Saturday, January 28, 2017

A quick talk about The Conlon Collection

If you're looking to dip your toe into the waters of pre-war baseball cards, but aren't interested in having the era engulf your wallet, then you should check out The Conlon Collection.

The 5-series set was issues from 1991-95, and as the name may suggest, features the work of legendary photog Charles Conlon. The photographs are stunning. The set is numbered 1-1430. The backs are just jammed with information. Check out the two sample Gibson cards (his only two in the set) and you'll see what I mean. Career stats on his player card, and a giant amount of writing on his manager card; one he happens to share the photo with the legendary Honus Wagner.

Because the set was issued during what was probably the peak of the junk wax era, most of it can be had for relatively cheap. A 36-pack wax box (remember those?!) for either 1991 ro 1992 can usually be found for $10 or less. When I built the 1991 set, I got within 2 cards of completing the 330-card issue, which leads me to believe the collation was pretty good. By 1992, Megacards (also involved in the issue, though I don't know the exact relationship) and TSN seems to have figured out that good collation  may not lend itself to increased sales. When I bought the 1992 box, I didn't even crack the 300 mark (again, a 330-card issue). Actually, if memory serves, card # 297 was the last card I needed, and it turned out to be more difficult than I would have expected to find.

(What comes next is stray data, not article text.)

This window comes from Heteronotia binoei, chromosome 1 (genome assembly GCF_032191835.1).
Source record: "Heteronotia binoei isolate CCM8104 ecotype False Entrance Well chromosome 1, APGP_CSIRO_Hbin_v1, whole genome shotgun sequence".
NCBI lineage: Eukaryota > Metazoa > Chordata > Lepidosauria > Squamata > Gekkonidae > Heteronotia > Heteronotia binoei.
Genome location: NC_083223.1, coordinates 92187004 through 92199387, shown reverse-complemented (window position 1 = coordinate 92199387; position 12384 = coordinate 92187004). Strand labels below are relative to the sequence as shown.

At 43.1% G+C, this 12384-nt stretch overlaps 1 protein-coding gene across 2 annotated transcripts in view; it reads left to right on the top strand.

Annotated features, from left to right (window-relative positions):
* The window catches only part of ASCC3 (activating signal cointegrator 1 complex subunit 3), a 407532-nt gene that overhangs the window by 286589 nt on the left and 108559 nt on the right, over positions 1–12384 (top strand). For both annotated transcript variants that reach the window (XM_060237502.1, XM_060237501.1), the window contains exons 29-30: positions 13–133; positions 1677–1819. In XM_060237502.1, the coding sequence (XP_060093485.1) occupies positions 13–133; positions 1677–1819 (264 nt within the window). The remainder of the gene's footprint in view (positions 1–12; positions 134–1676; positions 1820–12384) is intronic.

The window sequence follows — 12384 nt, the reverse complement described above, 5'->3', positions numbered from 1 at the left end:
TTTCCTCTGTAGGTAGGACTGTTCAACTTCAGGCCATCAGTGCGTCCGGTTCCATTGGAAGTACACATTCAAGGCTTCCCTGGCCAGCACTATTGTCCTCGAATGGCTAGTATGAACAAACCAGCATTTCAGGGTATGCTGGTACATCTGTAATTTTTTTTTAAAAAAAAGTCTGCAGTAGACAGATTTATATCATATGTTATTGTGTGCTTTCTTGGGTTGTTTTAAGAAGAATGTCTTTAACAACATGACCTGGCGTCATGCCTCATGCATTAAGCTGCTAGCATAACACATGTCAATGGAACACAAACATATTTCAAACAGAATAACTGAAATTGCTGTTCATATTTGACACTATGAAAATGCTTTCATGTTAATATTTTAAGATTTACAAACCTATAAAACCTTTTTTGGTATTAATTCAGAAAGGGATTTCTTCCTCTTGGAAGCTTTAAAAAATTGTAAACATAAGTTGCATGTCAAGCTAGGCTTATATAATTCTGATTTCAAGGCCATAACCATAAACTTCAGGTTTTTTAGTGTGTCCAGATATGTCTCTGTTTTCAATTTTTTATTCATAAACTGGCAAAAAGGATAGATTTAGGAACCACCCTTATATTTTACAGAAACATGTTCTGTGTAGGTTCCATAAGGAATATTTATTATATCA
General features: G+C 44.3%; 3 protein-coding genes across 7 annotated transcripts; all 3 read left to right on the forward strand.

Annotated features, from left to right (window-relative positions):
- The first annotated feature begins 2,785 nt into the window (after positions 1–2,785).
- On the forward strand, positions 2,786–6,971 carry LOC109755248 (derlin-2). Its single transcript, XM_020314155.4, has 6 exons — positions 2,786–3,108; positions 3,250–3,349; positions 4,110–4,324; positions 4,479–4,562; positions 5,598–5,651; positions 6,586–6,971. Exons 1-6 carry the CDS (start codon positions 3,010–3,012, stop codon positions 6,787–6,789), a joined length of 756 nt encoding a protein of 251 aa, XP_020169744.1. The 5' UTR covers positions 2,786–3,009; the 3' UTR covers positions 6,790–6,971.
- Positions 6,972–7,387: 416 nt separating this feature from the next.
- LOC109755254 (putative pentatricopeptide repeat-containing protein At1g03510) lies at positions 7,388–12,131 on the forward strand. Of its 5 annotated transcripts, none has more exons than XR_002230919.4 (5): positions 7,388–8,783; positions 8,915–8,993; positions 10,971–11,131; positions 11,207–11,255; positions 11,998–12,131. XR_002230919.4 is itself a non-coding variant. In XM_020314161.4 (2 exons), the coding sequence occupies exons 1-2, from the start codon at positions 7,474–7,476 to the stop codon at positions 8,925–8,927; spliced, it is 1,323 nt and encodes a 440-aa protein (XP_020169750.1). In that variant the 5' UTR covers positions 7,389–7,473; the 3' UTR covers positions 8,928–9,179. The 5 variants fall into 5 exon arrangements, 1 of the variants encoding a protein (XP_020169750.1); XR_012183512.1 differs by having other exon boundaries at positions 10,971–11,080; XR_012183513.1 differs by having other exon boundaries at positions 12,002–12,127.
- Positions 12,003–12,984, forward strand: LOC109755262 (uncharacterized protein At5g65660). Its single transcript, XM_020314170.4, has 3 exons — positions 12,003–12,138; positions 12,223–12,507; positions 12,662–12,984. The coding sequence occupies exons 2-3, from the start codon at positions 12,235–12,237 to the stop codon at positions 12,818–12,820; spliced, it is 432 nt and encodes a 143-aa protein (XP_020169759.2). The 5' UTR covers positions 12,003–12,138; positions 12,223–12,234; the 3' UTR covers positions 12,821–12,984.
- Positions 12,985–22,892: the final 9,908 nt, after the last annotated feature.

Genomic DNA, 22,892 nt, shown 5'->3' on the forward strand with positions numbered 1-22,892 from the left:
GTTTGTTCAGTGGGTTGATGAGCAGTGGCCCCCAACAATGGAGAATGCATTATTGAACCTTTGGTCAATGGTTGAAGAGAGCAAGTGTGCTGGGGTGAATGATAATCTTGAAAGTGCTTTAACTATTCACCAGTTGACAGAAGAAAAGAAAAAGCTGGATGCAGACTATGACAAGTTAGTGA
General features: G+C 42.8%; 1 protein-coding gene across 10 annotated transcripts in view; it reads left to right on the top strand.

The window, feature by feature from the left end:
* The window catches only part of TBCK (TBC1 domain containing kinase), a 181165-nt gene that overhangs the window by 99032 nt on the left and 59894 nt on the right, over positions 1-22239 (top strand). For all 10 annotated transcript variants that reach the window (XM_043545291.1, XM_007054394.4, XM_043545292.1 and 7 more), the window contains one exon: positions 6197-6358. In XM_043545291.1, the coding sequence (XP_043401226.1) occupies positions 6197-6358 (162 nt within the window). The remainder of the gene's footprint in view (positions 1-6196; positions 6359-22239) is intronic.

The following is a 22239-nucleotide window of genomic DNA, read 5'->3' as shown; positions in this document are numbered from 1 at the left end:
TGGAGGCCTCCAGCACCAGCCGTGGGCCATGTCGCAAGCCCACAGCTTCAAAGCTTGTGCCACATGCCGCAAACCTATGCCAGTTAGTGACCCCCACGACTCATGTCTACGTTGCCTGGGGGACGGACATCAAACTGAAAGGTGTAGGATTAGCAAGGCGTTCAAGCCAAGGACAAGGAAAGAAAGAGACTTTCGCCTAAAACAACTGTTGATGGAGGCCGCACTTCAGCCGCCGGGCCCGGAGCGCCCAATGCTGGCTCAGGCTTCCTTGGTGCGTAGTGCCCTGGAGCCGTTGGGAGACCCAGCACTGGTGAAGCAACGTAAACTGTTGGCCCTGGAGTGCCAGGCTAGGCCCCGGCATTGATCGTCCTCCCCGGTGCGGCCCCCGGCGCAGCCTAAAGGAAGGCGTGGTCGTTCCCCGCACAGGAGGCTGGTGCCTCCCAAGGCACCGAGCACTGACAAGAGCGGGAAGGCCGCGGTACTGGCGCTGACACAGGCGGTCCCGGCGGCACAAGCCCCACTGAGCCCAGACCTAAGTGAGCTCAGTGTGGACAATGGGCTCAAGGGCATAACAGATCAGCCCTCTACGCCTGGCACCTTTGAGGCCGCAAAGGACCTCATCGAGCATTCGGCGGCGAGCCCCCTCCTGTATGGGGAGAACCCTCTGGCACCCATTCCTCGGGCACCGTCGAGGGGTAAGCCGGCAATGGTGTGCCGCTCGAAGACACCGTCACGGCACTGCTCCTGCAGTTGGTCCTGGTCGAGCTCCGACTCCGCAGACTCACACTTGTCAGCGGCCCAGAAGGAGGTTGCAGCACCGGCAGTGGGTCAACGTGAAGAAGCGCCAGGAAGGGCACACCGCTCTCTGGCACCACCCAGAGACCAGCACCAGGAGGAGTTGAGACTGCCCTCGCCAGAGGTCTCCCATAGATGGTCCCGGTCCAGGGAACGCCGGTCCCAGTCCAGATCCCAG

To this day, I've never even seen wax boxes for 1993 or 1994. I bought both of my sets as, well, sets. The 1993 version came in a blue "collector's tin", and again, followed the 330-card format. The 1993 set is a little more difficult than 1991 and 1992, but is still very attainable at a good price.

The 1994 set got a little different. I think there *is* a black-bordered version of the set, but mine came in burgundy. No big deal to me, though, the photos were still black-and-white, and incredible. Yet again, the set followed the 330-card format. To be honest, I don't recall what this set cost me, but it was more difficult to track down than the previous three years. It still wasn't outrageous.

If you stick with this set after 1994, that's when things get tough. I believe the story goes that a 330-card set was planned for 1995, but Megacards went bankrupt mid-production. Honestly, I have no idea if that's the truth, but it lends itself well to the scarcity of the issue. The 1995 issue is 1/3 of the size of the previous 4 editions, but at 110-cards, it's not easy to track down. The only way I've seen this set issued is in a single "retail-looking" package. The card borders are forest-green, with a bit of gold. Large lots, or the entire set, will cost you a bit of cake, and even the individual singles will run as much as $3-4 per. If you're lucky, you can grab lots of a few dozen cards at a time for a better price (notice I didn't say "good"!).

And of course, there's more. I've never personally gotten into them, but there are colourized promos you can collect (6 of them, I think), 8x10s of some issues, and on it goes.

Honestly, if you're fan of baseball photography or want to learn about the early game, you should check out this set.


  1. I picked up a Jeff Heath from this set..

    1. Don't tell anyone, but I always forget he's Canadian. His card has a great photo on it, though, that's for sure.